Enforcing Court Order Basics
Enforcing an order means making sure that what the court ordered is done. Usually, you want to collect money that is owed to you. Unfortunately, just because a Court ordered that someone pay you money does not always mean you will see a cheque right away. Some people simply do not have the money to pay. Some others will not obey a Court order.
Limitation Periods and Judgments
For some money judgments, a limitation period of ten years starts to run from the date of judgment. That means that if you do not receive a payment within 10 years, the judgment becomes no longer enforceable.
File Your Order
First, take your order to the court registry for filing. You will drop your order off for filing. It will take some time for the Registry to review the order and return a filed copy. You can find out roughly how long it will take by asking a registry officer. For information on drafting orders, see Orders.
Ask the Debtor for Payment
The first step in enforcing an order is to deliver the stamped order on the person(s) affected by the order and ask for payment. Set a deadline for payment, and give the person reasonable time to comply.
The judgment debtor may pay you the money that the court ordered. In that case, the judgment debtor can ask for proof of payment. You must complete Form 55, file it with the registry, and serve a filed copy on the judgment debtor.
If the debtor doesn’t pay you immediately, you will have to take steps to enforce your court order. You have 10 years before the order expires, but it is a good idea to try to collect the debt as soon as possible.
If the Debtor Does Not Pay
You have a few options if the debtor does not pay. The most common options are:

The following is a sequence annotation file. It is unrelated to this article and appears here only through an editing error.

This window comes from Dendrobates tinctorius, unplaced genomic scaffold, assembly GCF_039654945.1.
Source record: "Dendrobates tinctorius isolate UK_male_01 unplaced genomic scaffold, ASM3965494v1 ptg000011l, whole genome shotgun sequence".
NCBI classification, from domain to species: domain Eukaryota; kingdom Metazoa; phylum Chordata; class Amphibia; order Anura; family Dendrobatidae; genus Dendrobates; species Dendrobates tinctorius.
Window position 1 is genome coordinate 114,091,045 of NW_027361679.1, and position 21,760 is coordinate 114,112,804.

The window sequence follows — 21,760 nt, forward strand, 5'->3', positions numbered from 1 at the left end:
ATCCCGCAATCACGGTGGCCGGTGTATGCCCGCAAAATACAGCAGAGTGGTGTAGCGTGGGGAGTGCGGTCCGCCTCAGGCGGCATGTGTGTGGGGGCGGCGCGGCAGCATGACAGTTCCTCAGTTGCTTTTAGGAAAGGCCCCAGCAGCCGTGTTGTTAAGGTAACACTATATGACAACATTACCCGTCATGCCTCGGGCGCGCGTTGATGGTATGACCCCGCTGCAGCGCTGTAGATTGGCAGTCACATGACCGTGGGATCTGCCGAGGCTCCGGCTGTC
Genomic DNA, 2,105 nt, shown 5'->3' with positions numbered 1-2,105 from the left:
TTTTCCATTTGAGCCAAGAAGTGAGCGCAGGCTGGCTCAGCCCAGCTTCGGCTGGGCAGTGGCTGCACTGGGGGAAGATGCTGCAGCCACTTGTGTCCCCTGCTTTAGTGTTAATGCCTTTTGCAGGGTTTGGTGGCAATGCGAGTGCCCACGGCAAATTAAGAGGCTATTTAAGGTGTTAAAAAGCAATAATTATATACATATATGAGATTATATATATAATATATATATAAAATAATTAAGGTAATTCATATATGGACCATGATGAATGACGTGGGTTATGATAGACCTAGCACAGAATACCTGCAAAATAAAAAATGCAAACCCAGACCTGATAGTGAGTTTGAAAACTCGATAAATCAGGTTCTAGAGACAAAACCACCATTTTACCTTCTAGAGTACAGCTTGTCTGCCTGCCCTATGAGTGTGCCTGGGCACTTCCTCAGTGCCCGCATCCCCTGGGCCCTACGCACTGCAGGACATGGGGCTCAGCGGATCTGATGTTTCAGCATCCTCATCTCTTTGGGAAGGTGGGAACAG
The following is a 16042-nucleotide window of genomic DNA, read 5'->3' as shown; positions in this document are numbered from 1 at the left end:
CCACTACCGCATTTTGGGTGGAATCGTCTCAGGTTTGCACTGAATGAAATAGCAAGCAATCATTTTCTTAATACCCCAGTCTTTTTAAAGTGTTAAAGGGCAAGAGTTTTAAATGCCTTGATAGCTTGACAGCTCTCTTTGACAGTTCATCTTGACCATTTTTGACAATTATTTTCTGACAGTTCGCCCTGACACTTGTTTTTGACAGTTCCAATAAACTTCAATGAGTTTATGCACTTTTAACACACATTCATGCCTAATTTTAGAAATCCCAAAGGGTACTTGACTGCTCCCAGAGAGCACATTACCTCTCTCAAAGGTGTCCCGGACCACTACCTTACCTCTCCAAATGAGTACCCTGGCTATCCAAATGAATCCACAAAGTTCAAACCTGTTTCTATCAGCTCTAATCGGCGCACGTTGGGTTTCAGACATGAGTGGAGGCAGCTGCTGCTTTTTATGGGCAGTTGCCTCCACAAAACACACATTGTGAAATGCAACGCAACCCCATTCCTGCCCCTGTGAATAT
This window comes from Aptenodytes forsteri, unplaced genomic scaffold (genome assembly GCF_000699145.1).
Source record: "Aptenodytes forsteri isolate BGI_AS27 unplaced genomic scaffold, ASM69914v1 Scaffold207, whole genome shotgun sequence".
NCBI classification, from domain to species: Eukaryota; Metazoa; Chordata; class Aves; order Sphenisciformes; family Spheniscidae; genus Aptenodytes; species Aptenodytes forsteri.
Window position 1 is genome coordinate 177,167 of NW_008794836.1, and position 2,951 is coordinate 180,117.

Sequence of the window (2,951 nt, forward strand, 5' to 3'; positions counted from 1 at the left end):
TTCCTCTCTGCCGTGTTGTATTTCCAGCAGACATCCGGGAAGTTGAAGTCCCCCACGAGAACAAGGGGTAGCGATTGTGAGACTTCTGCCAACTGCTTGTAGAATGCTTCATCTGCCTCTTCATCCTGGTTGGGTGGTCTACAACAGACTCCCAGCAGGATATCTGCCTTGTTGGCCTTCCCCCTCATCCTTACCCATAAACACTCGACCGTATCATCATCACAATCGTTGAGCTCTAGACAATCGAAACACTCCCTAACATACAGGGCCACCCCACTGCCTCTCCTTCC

- Find out the debtor’s financial situation by:
- Conducting an examination in aid of execution hearing or
- Arranging a subpoena to a debtor hearing
- Garnish the debtor’s wages or bank account
- Seize and sell the debtor’s assets or
- Register the judgment against the debtor’s land
Find Out the Debtor’s Financial Situation
If the judgment debtor does not pay the money owing to you, there are two procedures under the Rules of Court that require the judgment debtor to answer questions, under oath, about their financial situation and ability to pay the debt.
In addition to giving you an opportunity to question the debtor about their financial situation, it also provides an opportunity to discuss payment of the debt, thereby avoiding further costs and delays.
There are two ways that you can force the judgment debtor to answer questions under oath:
- You can conduct an examination in aid of execution, which helps you find out about the debtor’s assets and income or
- You can issue a subpoena to the debtor to have a judge or a registrar examine the debtor and make an order about how the debt will be paid
After you learn about the debtor’s financial situation, you can take steps to collect the money owing to you by a garnishment or other means.
Remember that a judgment debtor who has no assets and no income might not be able to pay the money that is owed to you.